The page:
2 notes on using Java & Apache POI to read & write Excel spreadsheets

I’m currently working on a project for a small manufacturing operation. They wanted to automate the way they schedule & produce work orders or jobs. Their biggest concern was what I like to call “forward compatibility”. Forward compatibility means that if they need to make changes to their system in the future, then they won’t need me to redesign their system, there should be a simple method to add, edit, update procedures, etc… When I took a look at their existing processes, I found a lot of Excel spreadsheets driving their operations. For instance, there is a spreadsheet that drives their “smart” part numbering system. There is a spreadsheet that drives their product testing operations. Plus, these spreadsheets are all Revision Controlled (that’s Version Control in the IT world).

My solution was to use their existing spreadsheets as inputs to my Custom Job Control System. I designed the system to always use the most current version of the relevant spreadsheets (which are always stored on the network in a static location) as data. That way, they can simply control those documents as they always have and they won’t have to reconfigure my system when they have changes.

The main thing that makes this system possible is the POI project from the Apache Software Foundation. The POI project is a pure Java API for reading & writing Microsoft Office Documents. It allows simple Java Object Oriented access to MS Excel, Word, PowerPoint, Visio, Outlook & Publisher. However, some parts are still in their infancy. In particular, MS Word access is simple and not very well developed. MS Excel access, however, is about as powerful as you could possibly need. Accessing spreadsheets is simple and powerful, IF you know what parts of the spreadsheet you need to access. The POI project makes it simple to access Excel documents, but Microsoft didn’t make Excel documents simple to use (at least from the perspective of the underlying implementation). So, without further ado, here are the 2 most important lessons that I’ve learned about reading Excel spreadsheets with Apache POI.

First, get access to any cell in a spreadsheet like so:
XSSFWorkbook workbook = new XSSFWorkbook("Path/to/spreadsheet/file.xlsx");

//Get access to the workbook itself
XSSFSheet sheet = workbook.getSheet("Name of Tab");

//Get an iterator through all of the rows in the sheet
Iterator rows = sheet.rowIterator();
while (rows.hasNext ()){
XSSFRow row = (XSSFRow) rows.next ();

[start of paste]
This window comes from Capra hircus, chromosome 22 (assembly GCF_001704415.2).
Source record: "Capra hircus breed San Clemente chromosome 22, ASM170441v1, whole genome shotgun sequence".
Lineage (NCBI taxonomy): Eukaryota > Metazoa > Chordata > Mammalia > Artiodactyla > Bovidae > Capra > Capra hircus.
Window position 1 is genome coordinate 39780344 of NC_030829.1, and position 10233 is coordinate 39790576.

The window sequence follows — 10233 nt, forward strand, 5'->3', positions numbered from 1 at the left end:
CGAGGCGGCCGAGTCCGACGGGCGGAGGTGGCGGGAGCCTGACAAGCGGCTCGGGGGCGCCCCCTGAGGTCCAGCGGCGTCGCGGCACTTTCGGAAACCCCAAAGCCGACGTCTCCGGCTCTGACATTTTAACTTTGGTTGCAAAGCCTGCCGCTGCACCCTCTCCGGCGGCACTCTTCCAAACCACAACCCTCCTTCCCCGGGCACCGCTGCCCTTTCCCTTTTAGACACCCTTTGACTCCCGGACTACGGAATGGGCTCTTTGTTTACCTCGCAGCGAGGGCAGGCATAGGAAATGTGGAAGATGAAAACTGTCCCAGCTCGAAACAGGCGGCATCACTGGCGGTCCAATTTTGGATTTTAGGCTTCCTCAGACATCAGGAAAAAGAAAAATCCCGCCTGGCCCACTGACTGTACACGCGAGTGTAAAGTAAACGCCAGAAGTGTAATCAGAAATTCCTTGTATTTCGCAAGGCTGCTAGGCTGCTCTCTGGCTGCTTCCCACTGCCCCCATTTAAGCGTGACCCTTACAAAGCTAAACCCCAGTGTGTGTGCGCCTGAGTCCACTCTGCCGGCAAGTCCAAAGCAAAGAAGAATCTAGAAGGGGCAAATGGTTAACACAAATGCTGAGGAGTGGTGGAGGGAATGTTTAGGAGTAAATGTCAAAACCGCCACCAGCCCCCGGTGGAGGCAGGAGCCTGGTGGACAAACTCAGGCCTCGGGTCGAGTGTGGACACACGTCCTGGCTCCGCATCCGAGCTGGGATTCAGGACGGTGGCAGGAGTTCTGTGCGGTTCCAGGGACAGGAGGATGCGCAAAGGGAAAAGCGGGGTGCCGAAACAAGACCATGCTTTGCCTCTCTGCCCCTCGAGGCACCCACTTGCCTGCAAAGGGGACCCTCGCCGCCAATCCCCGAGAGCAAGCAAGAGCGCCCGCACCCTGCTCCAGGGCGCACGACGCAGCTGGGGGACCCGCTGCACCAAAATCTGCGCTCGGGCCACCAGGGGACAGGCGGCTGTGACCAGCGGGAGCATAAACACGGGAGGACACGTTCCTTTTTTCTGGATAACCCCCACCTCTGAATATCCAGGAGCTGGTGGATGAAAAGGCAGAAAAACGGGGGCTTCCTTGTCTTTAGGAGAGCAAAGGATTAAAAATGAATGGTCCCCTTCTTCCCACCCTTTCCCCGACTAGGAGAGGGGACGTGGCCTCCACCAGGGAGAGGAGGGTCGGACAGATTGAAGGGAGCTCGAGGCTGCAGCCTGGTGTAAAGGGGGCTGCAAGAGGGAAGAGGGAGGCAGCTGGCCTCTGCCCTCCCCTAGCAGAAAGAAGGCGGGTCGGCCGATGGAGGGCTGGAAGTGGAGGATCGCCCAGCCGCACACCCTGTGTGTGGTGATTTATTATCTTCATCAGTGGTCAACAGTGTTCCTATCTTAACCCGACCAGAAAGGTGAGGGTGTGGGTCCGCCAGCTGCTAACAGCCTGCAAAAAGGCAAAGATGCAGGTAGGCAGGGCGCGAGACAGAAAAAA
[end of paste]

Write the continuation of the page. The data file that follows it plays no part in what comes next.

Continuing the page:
// once we get a row its time to iterate through cells.
Iterator cells = row.cellIterator ();
while (cells.hasNext ()){
XSSFCell cell = (XSSFCell) cells.next ();

1. Always test the cell type before attempting to parse its data. POI can read both text and numeric cells, but it has to know which is which. One way to do that is like this:
//get an iterator throught all of the cells in a row
Iterator cells = row.cellIterator ();
while (cells.hasNext ()){
XSSFCell cell = (XSSFCell) cells.next ();
//We need a numeric value from this cell, so check to make sure it's numeric
if(cell.getCellType()== XSSFCell.CELL_TYPE_NUMERIC){
variable = cell.getNumericCellValue()

2. This is an issue with Excel rather than with POI, but it can be a real bear to figure out. When you set a cell’s format in Excel, you are actually setting the “default” format of the cell. When you first add data to a cell in Excel, it’s format is “General” and Excel attempts to be helpful by guessing whether its textual or numeric. Sometimes it gets it wrong, but even if it doesn’t and you decide to change the format, it doesn’t change the format of data already entered. For example, you have a column of numbers that you want to get with POI, but you don’t know how they might be formatted, so you want to et the String representation of each number. Well, you can’t. Even if you go into the spreadsheet and set the cells format to “Text”, Excel still thinks they’re numbers, and you will get the “cannot get text from numeric cell” exception. What you have to do is ensure that the cells are set to the correct format before any data is entered, or you can set the format, then re-enter the data.

Once you have a firm grasp of how Excel represents its own data structures, then POI makes Excel access as easy as pie. With MS Excel firmly entrenched with so many small & medium businesses, Apache POI is a godsend. It’s a simple set of modules that allows developers easy access to all of those legacy MS Office documents.